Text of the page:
Following a year of new DOJ policies and guidance designed to incentivize companies to self-report misconduct and to cooperate with government investigations, the DOJ has added a new pilot whistleblower rewards program.  In their remarks at the American Bar Association’s 39th Annual National Institute on White Collar Crime, Deputy Attorney General Lisa Monaco and Acting Assistant Attorney General Nicole Argentieri both explained that the new whistleblower policy is designed to incentivize individuals to disclose corporate misconduct through financial rewards from any resulting forfeiture of criminal proceeds. … Continue Reading

Having stood up and promoted the whistleblower program at the CFPB, it appears that Richard Cordray may now be taking similar steps at Federal Student Aid (“FSA”).  On November 10, the Department of Education (“ED”) and FSA issued a bulletin inviting whistleblowers to provide information about potential violations of the Higher Education Act (“HEA”) and its implementing regulations. … Continue Reading

In their June 2021 request for information regarding financial institutions’ use of artificial intelligence (AI), including machine learning, the CFPB and federal banking regulators flagged fair lending concerns as one of the risks arising from the growing use of AI by financial institutions.

Last week, in an apparent effort to increase its scrutiny of machine learning models and those that use alternative data, the CFPB published a blog post titled “CFPB Calls Tech Workers to Action,” in which it made a direct appeal to “engineers, data scientists and others who have detailed knowledge of the algorithms and technologies used by companies and who know of potential discrimination or other misconduct within the CFPB’s authority to report it to us.”… Continue Reading

At the end of last week, the CFPB announced that it was taking three steps consisting of implementing an advisory opinion program, updating its responsible business conduct bulletin, and proposing an award program for whistleblowers.

Advisory program.  Despite objections from Democratic Senators, the Bureau announced that it is implementing an advisory opinion program that will allow companies to submit requests for an advisory opinion to the Bureau via its website. … Continue Reading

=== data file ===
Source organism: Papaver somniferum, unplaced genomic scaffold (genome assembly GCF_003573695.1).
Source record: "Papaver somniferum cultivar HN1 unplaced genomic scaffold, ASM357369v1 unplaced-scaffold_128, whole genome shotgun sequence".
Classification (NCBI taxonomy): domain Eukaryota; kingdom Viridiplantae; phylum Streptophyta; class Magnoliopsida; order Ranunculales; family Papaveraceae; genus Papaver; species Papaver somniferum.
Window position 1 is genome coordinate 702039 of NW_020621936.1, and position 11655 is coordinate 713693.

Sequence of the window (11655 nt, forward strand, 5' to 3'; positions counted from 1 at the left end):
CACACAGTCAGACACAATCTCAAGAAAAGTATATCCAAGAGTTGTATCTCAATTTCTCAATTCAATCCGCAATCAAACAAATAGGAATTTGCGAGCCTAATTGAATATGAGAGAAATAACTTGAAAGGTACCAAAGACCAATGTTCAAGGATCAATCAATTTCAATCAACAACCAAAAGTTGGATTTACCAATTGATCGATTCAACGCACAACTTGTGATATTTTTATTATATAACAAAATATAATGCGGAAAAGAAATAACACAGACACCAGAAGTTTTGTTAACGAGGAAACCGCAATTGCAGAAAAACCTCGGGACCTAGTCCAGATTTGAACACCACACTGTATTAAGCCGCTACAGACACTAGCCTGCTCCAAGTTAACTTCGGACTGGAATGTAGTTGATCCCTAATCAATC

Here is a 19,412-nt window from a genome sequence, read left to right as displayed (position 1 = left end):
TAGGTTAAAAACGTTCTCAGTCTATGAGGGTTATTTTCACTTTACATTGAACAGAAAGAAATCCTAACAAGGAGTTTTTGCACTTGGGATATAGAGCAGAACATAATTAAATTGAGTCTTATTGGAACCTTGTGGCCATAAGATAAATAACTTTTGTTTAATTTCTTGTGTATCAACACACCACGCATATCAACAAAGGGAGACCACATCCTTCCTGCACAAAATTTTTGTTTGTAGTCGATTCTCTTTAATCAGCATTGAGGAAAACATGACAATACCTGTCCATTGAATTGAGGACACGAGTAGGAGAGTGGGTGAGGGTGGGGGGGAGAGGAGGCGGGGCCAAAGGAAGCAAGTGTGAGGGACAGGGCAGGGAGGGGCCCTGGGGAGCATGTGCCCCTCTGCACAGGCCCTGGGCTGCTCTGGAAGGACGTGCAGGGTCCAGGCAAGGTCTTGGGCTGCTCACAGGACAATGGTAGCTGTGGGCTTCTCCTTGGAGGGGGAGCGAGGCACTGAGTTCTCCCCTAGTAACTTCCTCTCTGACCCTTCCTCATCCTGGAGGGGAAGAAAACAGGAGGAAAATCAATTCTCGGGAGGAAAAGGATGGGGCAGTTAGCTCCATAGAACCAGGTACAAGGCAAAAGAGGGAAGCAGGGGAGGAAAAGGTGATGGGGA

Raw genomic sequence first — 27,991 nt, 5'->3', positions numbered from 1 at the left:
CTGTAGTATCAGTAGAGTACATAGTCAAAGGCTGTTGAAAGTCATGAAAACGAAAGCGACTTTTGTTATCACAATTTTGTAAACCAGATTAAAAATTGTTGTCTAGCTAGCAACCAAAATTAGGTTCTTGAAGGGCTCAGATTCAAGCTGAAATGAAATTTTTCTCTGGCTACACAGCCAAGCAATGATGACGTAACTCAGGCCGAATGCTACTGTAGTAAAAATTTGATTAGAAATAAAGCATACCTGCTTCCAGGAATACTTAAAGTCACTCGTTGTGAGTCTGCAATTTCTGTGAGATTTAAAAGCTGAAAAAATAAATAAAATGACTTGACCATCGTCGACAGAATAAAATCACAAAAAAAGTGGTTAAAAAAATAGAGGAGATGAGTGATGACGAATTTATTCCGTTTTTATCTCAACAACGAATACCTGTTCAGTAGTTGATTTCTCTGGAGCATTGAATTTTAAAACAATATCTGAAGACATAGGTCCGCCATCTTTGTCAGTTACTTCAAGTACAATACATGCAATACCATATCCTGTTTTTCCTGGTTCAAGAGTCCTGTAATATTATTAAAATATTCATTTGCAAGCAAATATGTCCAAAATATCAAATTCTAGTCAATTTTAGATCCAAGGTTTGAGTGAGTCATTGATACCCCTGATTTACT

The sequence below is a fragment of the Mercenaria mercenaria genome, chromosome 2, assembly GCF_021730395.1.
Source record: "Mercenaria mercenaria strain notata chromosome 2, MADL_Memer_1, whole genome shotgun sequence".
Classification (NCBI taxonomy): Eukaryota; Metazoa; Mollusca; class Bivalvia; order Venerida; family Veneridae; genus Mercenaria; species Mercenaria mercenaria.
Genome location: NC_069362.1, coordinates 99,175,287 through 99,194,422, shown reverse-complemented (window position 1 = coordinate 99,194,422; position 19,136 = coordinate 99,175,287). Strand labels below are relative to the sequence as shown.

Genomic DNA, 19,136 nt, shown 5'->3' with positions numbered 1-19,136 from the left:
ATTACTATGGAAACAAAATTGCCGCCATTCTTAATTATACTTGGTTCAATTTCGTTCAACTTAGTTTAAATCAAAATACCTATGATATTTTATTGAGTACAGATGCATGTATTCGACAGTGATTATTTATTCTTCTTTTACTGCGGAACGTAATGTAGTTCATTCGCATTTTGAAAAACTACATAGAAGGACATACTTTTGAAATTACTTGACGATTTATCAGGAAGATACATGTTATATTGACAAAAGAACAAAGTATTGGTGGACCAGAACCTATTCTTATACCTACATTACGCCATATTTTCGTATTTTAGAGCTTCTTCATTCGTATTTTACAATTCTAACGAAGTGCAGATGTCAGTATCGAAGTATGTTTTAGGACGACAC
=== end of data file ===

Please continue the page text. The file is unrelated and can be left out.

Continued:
In a unanimous ruling on February 21, the U.S. Supreme Court narrowed the definition of a whistleblower under the Dodd-Frank Act.  This new definition limits the protections available to employees reporting alleged violations of securities law, and may result in more employees going directly to the SEC, rather than relying solely on internal processes.… Continue Reading

A former CFPB examiner has written U.S. Attorney General Jeff Sessions claiming that CFPB officials falsified examination reports in connection with a CFPB examination of ACE Cash Express that led to the CFPB extracting $10 million of restitution and penalties from ACE.  At the time the CFPB forced ACE to enter into this consent order, even in the absence of any allegations of fraud on the part of the CFPB, we sharply criticized the CFPB for its treatment of ACE.… Continue Reading

Key members of the CFPB’s enforcement, regulatory and supervision offices spoke yesterday at PLI’s 20th Annual Consumer Financial Services Institute in Chicago. As was the case during the New York City version which took place on April 6, the session addressed recent developments and upcoming initiatives at the CFPB, and took the form of a Q&A between the moderator and a panel of practitioners and CFPB personnel.… Continue Reading

Chris’ post about the CFPB’s press release and bulletin encouraging “whistleblowers” to report to the CFPB potential violations of federal consumer financial laws is a reminder to banks and other companies to ensure that they have in place appropriate internal reporting procedures sufficient to encourage employees to use them rather than to report directly to the CFPB.… Continue Reading

On December 15, 2011, the CFPB published a press release and a bulletin encouraging “whistleblowers” to either e-mail or call the Bureau with information about “potential violations of federal consumer financial laws.” The announcement itself is not much of a surprise, since section 1057 of Dodd-Frank creates protections for persons who report, or refuse to participate in, violations of the federal consumer financial protection laws administered by the CFPB. … Continue Reading